Sign up ×
Stack Overflow is a community of 4.7 million programmers, just like you, helping each other. Join them, it only takes a minute:

I would like to test if two given BSTs (Binary Search Trees) are equal in Java. The BST nodes do not have pointers to the parent nodes.

The simplest solution is to traverse both BSTs, create two traversal lists and test if the lists are equal. However it requires O(N) memory.

I would like to try another way: create an Iterator, which traverses the BSTs, and ... the rest is obvious.

Does it make sense? Is there any "better" (simpler and efficient) solution to test if two BSTs are equal?

share|improve this question
How do you define equal BST? –  nhahtdh Jul 16 '12 at 7:07

3 Answers 3

up vote 1 down vote accepted

Implement a recursive equals() method. It would require no memory, and would be easy to code.

Something like this should work:

public class Node {

    Object value;
    private Node left;
    private Node right;

    public boolean equals(Object o) {
        if (o instanceof Node) {
            Node node = (Node)o;
            if (value.equals(node.value)) {
                return true;
            return ((left == null && node.left == null) || left.equals( node.left)) && 
                    ((right == null && node.right == null) || right.equals( node.right));
        return false;

Note that you should override hashCode() to reflect this implementation, so consider naming the above impl as equalsDeep() instead and skipping the hashCode() impl.

share|improve this answer
Recursive solution does require non-constant memory (the stack). –  Michael Jul 16 '12 at 7:08
Yeah, but no heap, which I think was what the OP meant. Unless the tree is very deep (1000's of levels), this impl will be OK –  Bohemian Jul 16 '12 at 7:14
  1. Binary search tree is a tree, right?

  2. Two trees are equal if they have the same root and the same children.

  3. Each child is also a tree.

  4. See point 2.

Hint: . The memory consumption is O(logn) (prove it yourself).

share|improve this answer
Thanks, great. What if want a non-recursive solution ? –  Michael Jul 16 '12 at 7:08
@Michael: You can turn recursive solution into non-recursive solution with an explicit stack. –  nhahtdh Jul 16 '12 at 7:23
@nhahtdh That's correct. Will it be different from the solution with Iterators I mentioned in the original question? –  Michael Jul 16 '12 at 7:34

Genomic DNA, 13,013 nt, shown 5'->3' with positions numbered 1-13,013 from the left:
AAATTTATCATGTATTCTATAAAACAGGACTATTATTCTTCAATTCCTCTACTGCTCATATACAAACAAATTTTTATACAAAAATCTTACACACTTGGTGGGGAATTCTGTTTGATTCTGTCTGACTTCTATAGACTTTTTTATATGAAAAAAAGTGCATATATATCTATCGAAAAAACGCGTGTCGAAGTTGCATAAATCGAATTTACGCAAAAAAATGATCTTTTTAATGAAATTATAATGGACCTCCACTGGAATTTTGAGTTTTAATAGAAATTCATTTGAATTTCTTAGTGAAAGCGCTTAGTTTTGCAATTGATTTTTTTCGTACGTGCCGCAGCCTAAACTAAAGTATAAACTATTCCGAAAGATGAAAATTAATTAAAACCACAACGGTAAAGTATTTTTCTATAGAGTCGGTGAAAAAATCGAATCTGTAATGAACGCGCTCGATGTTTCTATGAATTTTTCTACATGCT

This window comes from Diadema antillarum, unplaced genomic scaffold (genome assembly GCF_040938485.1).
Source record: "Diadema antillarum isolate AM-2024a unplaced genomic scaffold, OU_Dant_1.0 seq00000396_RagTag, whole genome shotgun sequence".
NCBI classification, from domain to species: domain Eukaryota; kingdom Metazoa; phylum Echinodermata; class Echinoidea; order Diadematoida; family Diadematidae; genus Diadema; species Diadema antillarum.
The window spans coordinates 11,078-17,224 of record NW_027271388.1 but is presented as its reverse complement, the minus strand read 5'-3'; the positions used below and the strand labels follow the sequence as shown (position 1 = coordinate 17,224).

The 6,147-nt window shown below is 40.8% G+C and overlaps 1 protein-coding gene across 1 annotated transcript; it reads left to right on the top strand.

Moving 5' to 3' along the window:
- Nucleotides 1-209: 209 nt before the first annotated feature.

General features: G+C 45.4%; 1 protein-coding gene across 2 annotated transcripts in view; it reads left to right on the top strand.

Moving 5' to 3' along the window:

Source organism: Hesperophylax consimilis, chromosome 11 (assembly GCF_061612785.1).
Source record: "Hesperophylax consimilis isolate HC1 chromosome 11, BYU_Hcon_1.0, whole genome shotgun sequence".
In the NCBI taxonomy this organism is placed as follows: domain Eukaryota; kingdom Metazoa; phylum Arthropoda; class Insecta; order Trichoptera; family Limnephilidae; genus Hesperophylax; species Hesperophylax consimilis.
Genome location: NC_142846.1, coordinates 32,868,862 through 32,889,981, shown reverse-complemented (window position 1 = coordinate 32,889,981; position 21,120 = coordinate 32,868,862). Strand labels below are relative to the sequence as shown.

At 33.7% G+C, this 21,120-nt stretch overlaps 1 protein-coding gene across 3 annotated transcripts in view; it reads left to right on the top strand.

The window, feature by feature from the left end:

@Michael: Assuming balanced BST, then it will use O(log n) memory (otherwise, the memory can go up to O(n) for a skewed tree). Tomasz's method consider 2 BST equals if they have the same structure and data. If you use Iterator, if you mix and match BST with (doubly?) linked list, you can just use the Iterator O(1) space and compare 2 BST (by structure + data or by data only are both possible) –  nhahtdh Jul 16 '12 at 7:48
@Michael: it will. The maximum depth of this stack will be log(n) - you'll never store all nodes in one list. It's a difference between BFS and DFS traversal. –  Tomasz Nurkiewicz Jul 16 '12 at 7:49

The easiest way could be, create a hash of both tree and then check whether they are equal or not. This only apply if the content of both tree are same as well.

How to create checksum and then compare those checksum.

share|improve this answer
Hash (in Java terms) is not guaranteed to be different for two different objects. Hash (in crypthographic terms) is a bit far fetched, IMHO. –  Tomasz Nurkiewicz Jul 16 '12 at 7:05
Ohhh okay, learnt something new. I will delete this answer soon. But it's an option at-least if you are comparing two hash of lets say a String object. Am I right? –  doNotCheckMyBlog Jul 16 '12 at 7:07
@Owl I think Tomasz is referring to object.hashCode() - if you in fact mean some kind of checksum (MD5, SHA1, etc) then I think you'd be fine. –  Robert Trickey Jul 16 '12 at 7:13
Ofcourse I mean by checksum hash –  doNotCheckMyBlog Jul 16 '12 at 7:28

Your Answer


By posting your answer, you agree to the privacy policy and terms of service.

Not the answer you're looking for? Browse other questions tagged or ask your own question.